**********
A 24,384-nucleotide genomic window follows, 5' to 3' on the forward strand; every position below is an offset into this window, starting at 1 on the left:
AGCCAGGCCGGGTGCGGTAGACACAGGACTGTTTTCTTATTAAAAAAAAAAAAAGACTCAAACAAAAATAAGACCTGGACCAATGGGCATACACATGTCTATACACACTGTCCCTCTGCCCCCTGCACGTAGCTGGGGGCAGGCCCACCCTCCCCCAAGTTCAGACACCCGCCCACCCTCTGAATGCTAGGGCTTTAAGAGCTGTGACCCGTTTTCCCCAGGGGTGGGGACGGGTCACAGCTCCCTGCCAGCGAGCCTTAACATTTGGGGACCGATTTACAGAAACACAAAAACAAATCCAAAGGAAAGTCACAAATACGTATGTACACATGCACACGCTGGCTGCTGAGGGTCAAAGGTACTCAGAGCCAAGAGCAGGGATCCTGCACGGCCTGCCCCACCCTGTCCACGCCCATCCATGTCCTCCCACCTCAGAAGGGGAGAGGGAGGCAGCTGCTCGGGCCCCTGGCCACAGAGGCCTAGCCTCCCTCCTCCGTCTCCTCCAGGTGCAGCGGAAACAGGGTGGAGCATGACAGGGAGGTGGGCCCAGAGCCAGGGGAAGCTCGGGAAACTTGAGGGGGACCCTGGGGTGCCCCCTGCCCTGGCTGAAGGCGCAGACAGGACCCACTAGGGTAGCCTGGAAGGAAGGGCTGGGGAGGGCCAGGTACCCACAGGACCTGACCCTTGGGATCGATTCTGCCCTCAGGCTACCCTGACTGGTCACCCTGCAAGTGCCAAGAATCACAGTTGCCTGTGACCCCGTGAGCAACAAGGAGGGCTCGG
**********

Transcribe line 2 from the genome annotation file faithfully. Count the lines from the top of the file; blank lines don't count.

AGCCAGGCCGGGTGCGGTAGACACAGGACTGTTTTCTTATTAAAAAAAAAAAAAGACTCAAACAAAAATAAGACCTGGACCAATGGGCATACACATGTCTATACACACTGTCCCTCTGCCCCCTGCACGTAGCTGGGGGCAGGCCCACCCTCCCCCAAGTTCAGACACCCGCCCACCCTCTGAATGCTAGGGCTTTAAGAGCTGTGACCCGTTTTCCCCAGGGGTGGGGACGGGTCACAGCTCCCTGCCAGCGAGCCTTAACATTTGGGGACCGATTTACAGAAACACAAAAACAAATCCAAAGGAAAGTCACAAATACGTATGTACACATGCACACGCTGGCTGCTGAGGGTCAAAGGTACTCAGAGCCAAGAGCAGGGATCCTGCACGGCCTGCCCCACCCTGTCCACGCCCATCCATGTCCTCCCACCTCAGAAGGGGAGAGGGAGGCAGCTGCTCGGGCCCCTGGCCACAGAGGCCTAGCCTCCCTCCTCCGTCTCCTCCAGGTGCAGCGGAAACAGGGTGGAGCATGACAGGGAGGTGGGCCCAGAGCCAGGGGAAGCTCGGGAAACTTGAGGGGGACCCTGGGGTGCCCCCTGCCCTGGCTGAAGGCGCAGACAGGACCCACTAGGGTAGCCTGGAAGGAAGGGCTGGGGAGGGCCAGGTACCCACAGGACCTGACCCTTGGGATCGATTCTGCCCTCAGGCTACCCTGACTGGTCACCCTGCAAGTGCCAAGAATCACAGTTGCCTGTGACCCCGTGAGCAACAAGGAGGGCTCGG